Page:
Artist Spotlight

Review: Tangerine, “Radical Blossom”

1 Comment 6 October 2013

Review: Tangerine, “Radical Blossom”

“It’s such a curiosity to me that this quartet can marry elements of classic surf rock and bluesy fuzz pop, and still sound blissfully modern. There’s an art to the ability to sound fresh while looking to iconic styles and repurposing them in a meaningful way that advances their craft. Everything works here, in perfect balance and heavenly harmony. “

Artist: Tangerine

EP: Radical Blossom

Genre: Fuzz Pop / Surf Rock

RIYL: Camera Obscura, Juliana Hatfield, The Breeders

Tangerine Radical Blossom

As soon as the harmonies hit, locked in a luscious retro groove on opening track “Feel This Way,” I had an immediate reaction and couldn’t stop moving from side to side in my chair as I made my way through Radical Blossom. In fact, it’s those dreamy harmonies that boost Marika Justad’s deceptively strong lead vocals to a fever pitch. Flanked by sister Miro on drums,  guitarist Toby Kuhn and Ryan Baker driving the bassline, Justad and company have turned the girl group/sister act inside out in the best way possible.

Justad’s vocals immediately reminded me of another great indie pop singer, Tracyanne Campbell of Camera Obscura, mixed with the sweet strength of Juliana Hatfield and the badass attitude of Kim Deal. And I could go on and on about how infectious those vocals are, but this isn’t a one-woman show. In fact, Kuhn impresses greatly with guitar lines that add something truly special with each track. Miro’s cymbal-heavy drums add a buoyancy and expressive quality that counterbalances the urgent rhythm of Baker’s bass guitar.

“Feel This Way” is a knockout of a song; it’s nearly impossible not to fall in love on the first listen. It’s wistful and soft, turning quickly into a torchy, surf-pop summertime gem. “Hanford Riviera,” which makes lyrical references to a leaking nuclear waste tank, seriously belies its pop-perfect sound. It’s one of those songs that you go back to listen to and realize that the subject matter so cleverly masks itself if you aren’t listening closely because it sounds so positive and energetic.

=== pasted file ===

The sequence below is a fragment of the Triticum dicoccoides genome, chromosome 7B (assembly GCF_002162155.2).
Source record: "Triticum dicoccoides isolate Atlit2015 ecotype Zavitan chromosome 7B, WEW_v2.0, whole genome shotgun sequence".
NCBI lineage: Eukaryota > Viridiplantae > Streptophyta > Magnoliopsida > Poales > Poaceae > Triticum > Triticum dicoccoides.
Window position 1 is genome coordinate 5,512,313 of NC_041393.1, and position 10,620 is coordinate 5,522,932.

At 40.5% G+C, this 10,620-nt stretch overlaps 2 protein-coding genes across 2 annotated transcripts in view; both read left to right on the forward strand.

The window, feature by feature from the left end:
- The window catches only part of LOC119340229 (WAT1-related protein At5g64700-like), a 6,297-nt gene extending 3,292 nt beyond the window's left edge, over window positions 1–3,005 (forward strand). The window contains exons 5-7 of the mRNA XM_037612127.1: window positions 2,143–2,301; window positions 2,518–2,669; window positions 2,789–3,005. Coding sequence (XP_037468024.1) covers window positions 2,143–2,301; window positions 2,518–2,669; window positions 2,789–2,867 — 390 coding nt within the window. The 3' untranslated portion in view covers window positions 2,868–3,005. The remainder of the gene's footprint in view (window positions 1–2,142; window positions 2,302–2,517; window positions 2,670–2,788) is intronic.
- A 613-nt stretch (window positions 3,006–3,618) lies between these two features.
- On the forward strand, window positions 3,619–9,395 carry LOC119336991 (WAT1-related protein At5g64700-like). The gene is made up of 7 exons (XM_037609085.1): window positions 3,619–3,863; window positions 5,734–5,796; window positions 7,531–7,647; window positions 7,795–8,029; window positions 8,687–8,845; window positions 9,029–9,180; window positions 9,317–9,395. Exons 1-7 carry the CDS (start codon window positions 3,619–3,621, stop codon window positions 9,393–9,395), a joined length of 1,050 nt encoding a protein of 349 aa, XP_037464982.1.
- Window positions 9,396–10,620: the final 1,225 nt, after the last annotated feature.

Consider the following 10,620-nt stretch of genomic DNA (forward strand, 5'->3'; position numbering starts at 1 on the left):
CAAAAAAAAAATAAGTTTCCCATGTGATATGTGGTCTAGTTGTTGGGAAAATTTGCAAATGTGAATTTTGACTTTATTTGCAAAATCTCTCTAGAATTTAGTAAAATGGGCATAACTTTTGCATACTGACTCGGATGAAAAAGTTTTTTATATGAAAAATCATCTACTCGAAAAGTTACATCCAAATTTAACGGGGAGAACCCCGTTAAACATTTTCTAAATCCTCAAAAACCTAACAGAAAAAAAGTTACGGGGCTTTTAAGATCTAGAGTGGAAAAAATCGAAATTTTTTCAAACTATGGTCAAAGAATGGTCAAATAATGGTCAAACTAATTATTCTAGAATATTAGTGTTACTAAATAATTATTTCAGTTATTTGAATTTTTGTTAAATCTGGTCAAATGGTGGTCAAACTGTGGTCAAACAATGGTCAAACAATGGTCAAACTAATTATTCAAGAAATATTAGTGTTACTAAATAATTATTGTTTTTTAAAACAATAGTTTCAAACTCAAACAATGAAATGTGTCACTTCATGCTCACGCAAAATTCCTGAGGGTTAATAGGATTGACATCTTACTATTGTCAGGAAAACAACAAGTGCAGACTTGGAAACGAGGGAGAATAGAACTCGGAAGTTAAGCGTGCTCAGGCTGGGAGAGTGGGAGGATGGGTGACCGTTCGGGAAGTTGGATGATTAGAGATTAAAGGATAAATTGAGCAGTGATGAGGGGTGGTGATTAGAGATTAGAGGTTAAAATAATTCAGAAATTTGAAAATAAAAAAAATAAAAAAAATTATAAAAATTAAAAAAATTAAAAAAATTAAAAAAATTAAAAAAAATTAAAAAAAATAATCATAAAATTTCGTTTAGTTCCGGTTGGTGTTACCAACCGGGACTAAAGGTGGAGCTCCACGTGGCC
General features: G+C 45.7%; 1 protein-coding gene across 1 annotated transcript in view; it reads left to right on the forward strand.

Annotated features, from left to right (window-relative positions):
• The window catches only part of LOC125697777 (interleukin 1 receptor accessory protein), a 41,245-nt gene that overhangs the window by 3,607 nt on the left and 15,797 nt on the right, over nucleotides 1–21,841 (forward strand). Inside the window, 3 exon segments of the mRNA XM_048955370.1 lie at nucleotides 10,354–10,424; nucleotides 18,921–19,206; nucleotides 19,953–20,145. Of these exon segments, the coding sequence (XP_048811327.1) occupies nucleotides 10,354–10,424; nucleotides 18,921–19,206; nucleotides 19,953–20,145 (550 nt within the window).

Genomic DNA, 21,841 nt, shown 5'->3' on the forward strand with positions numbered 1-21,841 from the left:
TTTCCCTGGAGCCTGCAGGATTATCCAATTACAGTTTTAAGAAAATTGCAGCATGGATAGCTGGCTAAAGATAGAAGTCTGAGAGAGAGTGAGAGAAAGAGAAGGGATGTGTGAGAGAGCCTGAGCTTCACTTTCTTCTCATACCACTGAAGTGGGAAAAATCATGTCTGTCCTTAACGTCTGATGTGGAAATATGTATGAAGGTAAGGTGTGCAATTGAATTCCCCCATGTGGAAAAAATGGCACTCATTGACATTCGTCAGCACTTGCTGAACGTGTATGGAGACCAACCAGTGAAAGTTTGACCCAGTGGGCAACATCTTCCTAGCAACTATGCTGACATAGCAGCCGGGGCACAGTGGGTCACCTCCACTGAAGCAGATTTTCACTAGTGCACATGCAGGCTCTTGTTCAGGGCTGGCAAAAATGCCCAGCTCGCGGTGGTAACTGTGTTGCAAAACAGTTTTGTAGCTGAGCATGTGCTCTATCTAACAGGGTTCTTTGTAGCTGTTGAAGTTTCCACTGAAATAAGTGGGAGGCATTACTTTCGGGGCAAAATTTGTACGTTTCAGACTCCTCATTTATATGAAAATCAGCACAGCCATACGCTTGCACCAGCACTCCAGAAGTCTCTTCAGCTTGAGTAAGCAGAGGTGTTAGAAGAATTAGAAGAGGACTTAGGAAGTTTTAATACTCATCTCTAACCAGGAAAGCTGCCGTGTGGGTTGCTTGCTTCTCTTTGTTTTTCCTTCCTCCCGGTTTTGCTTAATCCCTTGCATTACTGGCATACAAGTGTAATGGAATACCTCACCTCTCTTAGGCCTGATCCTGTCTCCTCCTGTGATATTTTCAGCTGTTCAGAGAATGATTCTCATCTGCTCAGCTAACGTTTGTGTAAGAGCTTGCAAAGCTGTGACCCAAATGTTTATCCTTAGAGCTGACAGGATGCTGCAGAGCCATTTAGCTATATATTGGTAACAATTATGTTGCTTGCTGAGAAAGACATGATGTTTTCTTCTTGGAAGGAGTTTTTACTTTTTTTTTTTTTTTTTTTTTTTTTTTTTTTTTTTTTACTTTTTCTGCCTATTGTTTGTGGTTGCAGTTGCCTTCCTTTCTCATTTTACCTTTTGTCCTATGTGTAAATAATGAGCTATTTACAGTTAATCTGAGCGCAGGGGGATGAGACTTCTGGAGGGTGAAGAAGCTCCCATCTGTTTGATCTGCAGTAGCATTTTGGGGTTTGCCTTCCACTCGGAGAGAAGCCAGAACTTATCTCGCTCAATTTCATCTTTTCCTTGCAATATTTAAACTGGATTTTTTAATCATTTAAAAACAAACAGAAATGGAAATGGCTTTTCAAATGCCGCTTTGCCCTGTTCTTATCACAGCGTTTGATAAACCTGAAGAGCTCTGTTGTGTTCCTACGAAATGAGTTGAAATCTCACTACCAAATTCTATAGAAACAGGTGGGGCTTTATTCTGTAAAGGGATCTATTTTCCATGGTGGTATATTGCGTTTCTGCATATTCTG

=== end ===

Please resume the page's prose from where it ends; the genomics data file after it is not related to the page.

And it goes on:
“Mars” had me transfixed with every listen, generating a slow-burning build with the combination of the swingy vocals of Justad with a sparkly guitar that eventually gives way to a blistering, huge guitar riff. In a word, it’s brilliant. And really shows off the songwriting and truly capable instrumentation of every member of the band. “The Runner,” in contrast, is edgier and pulls no punches (except, perhaps, a knockout at the end), and finds Tangerine racing toward the finish with strength and style.

It’s such a curiosity to me that this quartet can marry elements of classic surf rock and bluesy fuzz pop, and still sound blissfully modern. There’s an art to the ability to sound fresh while looking to iconic styles and repurposing them in a meaningful way that advances their craft. Everything works here, in perfect balance and heavenly harmony. Justad expresses a fragility and strength through her vocal work, a sweetness and charm that belies a fierce talent. But as I expressed earlier, this is a group effort. And this Tangerine is one I want to sink my teeth into over and over again.


Tangerine website: http://tangerineband.com/

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